Filter by:
Filter by:

Research from Whitehead Institute Member David Page’s lab shows that the so-called inactive X chromosome, the mostly silent second X chromosome in females, plays a much more active role in gene expression and gene regulation than previously thought, with implications for how we think about sex differences in health and disease.

Researchers in Whitehead Institute Member Robert Weinberg’s lab identified two molecules active in cancer stem cells that control whether the cells can form new tumors.

Whitehead Institute researchers have uncovered a molecular mechanism underlying type 2 diabetes. The new finding reveals that insulin receptors, the signaling molecules that sense insulin, normally function by clustering together in cells and that this clustering is defective in insulin resistance, the basis of type 2 diabetes. The researchers hope that this work will bring about a better understanding of diabetes at a molecular level and lead to the development of new therapies.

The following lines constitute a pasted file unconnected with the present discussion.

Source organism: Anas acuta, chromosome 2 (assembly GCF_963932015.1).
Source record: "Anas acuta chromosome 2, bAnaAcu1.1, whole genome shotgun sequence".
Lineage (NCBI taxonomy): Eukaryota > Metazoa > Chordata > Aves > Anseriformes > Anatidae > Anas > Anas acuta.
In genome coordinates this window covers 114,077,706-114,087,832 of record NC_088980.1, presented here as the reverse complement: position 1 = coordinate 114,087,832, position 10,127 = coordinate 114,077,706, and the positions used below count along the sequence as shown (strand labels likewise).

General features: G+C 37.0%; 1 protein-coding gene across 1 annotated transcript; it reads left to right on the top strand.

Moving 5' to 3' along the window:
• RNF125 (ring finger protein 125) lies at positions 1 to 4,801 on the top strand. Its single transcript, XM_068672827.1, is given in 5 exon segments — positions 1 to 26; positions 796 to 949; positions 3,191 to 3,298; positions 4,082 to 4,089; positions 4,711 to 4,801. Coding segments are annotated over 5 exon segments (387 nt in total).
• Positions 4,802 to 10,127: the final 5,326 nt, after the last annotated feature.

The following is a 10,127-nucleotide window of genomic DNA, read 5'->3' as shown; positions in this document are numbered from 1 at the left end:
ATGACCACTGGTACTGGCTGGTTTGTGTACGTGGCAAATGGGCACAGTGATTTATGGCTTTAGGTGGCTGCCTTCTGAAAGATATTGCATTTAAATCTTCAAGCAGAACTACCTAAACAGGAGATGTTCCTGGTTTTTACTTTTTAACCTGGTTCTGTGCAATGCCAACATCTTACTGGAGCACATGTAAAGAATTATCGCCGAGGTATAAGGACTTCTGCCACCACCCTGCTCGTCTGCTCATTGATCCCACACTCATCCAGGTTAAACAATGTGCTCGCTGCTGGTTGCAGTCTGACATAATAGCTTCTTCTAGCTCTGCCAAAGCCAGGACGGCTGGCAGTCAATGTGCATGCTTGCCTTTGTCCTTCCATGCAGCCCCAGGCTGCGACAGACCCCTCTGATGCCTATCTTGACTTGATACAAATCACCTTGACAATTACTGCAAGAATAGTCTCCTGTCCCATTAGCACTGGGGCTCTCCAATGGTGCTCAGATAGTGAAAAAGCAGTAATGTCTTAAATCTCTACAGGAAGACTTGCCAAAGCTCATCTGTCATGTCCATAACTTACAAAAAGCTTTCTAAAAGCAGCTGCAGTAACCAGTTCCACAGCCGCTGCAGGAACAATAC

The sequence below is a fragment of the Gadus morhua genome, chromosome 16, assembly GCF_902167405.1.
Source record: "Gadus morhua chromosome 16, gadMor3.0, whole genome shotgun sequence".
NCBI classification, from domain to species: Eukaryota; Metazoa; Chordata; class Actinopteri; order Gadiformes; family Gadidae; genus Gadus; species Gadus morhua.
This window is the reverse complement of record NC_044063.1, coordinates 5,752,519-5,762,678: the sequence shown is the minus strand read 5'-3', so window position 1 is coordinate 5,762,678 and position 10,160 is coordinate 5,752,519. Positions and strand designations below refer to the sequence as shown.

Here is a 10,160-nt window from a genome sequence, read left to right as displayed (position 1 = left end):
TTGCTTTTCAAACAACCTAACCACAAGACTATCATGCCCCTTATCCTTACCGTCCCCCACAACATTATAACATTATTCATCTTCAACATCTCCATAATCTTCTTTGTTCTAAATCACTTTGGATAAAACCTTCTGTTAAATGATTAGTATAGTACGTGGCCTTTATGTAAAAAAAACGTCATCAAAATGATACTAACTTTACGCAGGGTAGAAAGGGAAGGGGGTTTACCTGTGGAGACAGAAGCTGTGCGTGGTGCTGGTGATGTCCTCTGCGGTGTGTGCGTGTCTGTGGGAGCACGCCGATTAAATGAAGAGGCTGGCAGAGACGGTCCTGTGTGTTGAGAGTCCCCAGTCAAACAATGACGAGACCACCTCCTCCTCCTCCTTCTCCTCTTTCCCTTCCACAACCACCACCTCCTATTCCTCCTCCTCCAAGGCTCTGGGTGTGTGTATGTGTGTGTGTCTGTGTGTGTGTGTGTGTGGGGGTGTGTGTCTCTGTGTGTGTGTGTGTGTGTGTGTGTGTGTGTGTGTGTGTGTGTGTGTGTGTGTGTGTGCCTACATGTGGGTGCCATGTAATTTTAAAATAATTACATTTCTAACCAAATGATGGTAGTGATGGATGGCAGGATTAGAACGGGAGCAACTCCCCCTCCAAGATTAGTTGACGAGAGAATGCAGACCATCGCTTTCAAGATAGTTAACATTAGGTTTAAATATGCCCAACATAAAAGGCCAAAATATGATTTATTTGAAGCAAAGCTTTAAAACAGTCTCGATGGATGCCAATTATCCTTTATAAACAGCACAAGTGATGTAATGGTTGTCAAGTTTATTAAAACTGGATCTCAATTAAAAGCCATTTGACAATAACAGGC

December 02, 2022

In our latest Ask a Scientist video, postdoc Jonathan Nelson answers an important question asked by a local 7th grade student: what is Drosophila and how are they used in the lab? Watch here.